Mark Lewis, who has represented many victims of phone hacking by the News of the World, confirmed that legal papers were filed at the High Court on Wednesday on behalf of blog author Richard Horton.
In 2009, The Times revealed that Horton was the author of the Orwell award-winning blog Nightjack, which revealed various details about the life of a serving police officer.
The Rupert Murdoch-owned paper at first denied that it had accessed the email, but later admitted a journalist had hacked the messages for the story.
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At the Leveson Inquiry into press standards, The Times editor James Harding apologised for the incident and confirmed that the reporter behind the story had left the paper for an 'unrelated incident'.
However, Harding denied that he had given the greenlight for the email account to be hacked, or been made aware of the situation.
Horton is claiming aggravated and exemplary damages from Times Newspapers over breach of confidence, deceit and misuse of private information.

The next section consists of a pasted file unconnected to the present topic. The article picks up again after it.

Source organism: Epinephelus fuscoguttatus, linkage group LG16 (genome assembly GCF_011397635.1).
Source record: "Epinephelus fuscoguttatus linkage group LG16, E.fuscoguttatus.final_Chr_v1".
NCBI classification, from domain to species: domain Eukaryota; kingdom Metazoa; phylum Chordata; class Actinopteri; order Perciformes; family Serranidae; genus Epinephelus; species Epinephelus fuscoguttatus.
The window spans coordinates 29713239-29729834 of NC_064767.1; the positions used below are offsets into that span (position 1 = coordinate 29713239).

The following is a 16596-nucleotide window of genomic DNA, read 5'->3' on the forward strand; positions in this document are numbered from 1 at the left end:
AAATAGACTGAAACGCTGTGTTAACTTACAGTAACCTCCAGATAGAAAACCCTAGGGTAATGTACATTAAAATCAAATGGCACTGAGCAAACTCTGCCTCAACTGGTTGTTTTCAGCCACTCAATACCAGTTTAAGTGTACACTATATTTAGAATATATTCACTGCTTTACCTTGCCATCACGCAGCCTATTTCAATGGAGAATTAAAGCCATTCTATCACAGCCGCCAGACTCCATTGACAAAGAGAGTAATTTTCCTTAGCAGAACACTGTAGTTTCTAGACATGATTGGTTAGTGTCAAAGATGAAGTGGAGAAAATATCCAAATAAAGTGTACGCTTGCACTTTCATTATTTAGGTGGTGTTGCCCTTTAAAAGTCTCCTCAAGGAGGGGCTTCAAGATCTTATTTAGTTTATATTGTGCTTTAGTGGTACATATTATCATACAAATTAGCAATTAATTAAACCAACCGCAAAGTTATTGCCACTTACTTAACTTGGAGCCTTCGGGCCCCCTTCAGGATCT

The Times was able to name the Lancashire detective as the author of the blog in June 2009 after the High Court denied his request for anonymity.
However, the paper's then legal manager Alastair Brett admitted to Leveson that legal documents filed at the time did not give the "full story".
It had been claimed that the journalist, Patrick Foster, had worked out Horton's identity using "publicly-available materials, patience and simple deduction".
But it later emerged that he had been able to correctly guess security questions for the anonymous Hotmail account to access the messages.
At the Leveson inquiry, Harding said: "As editor of the paper I'm responsible for what it does and what its journalists do. I sorely regret the intrusion into Richard Horton's email account by a journalist.
"I'm sure that Mr Horton and many other people expect better of the Times, and so do I. So on behalf of the paper, I apologise."
News International declined to comment.
The case follows a revelation last week that Sky News had hacked into the email of the 'canoe man' John Darwin, who was found guilty of faking his own death to claim on insurance.
Sky News said that the hacking was justified in the public interest as it exposed the criminal behaviour of his wife, Anne. The broadcaster also hit out at the "double standards" of The Guardian, which had broke the story.